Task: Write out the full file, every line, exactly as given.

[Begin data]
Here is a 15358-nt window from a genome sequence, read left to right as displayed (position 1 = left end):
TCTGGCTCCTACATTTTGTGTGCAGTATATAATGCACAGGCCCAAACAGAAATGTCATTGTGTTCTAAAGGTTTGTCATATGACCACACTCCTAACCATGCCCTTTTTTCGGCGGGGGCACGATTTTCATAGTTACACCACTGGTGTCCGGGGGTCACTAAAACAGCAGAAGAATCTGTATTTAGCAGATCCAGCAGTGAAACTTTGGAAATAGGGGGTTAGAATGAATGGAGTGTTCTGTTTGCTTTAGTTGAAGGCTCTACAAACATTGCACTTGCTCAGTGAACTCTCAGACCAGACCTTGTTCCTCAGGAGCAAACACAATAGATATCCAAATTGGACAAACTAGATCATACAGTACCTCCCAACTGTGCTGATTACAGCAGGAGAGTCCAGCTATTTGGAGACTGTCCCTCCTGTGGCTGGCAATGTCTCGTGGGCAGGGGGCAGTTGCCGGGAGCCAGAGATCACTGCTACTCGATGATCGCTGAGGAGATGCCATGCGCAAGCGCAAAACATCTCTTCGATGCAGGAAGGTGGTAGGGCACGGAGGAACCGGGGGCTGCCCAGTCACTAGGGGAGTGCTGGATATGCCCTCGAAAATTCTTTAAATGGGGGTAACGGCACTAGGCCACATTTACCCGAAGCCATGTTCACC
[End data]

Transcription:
Here is a 15358-nt window from a genome sequence, read left to right as displayed (position 1 = left end):
TCTGGCTCCTACATTTTGTGTGCAGTATATAATGCACAGGCCCAAACAGAAATGTCATTGTGTTCTAAAGGTTTGTCATATGACCACACTCCTAACCATGCCCTTTTTTCGGCGGGGGCACGATTTTCATAGTTACACCACTGGTGTCCGGGGGTCACTAAAACAGCAGAAGAATCTGTATTTAGCAGATCCAGCAGTGAAACTTTGGAAATAGGGGGTTAGAATGAATGGAGTGTTCTGTTTGCTTTAGTTGAAGGCTCTACAAACATTGCACTTGCTCAGTGAACTCTCAGACCAGACCTTGTTCCTCAGGAGCAAACACAATAGATATCCAAATTGGACAAACTAGATCATACAGTACCTCCCAACTGTGCTGATTACAGCAGGAGAGTCCAGCTATTTGGAGACTGTCCCTCCTGTGGCTGGCAATGTCTCGTGGGCAGGGGGCAGTTGCCGGGAGCCAGAGATCACTGCTACTCGATGATCGCTGAGGAGATGCCATGCGCAAGCGCAAAACATCTCTTCGATGCAGGAAGGTGGTAGGGCACGGAGGAACCGGGGGCTGCCCAGTCACTAGGGGAGTGCTGGATATGCCCTCGAAAATTCTTTAAATGGGGGTAACGGCACTAGGCCACATTTACCCGAAGCCATGTTCACC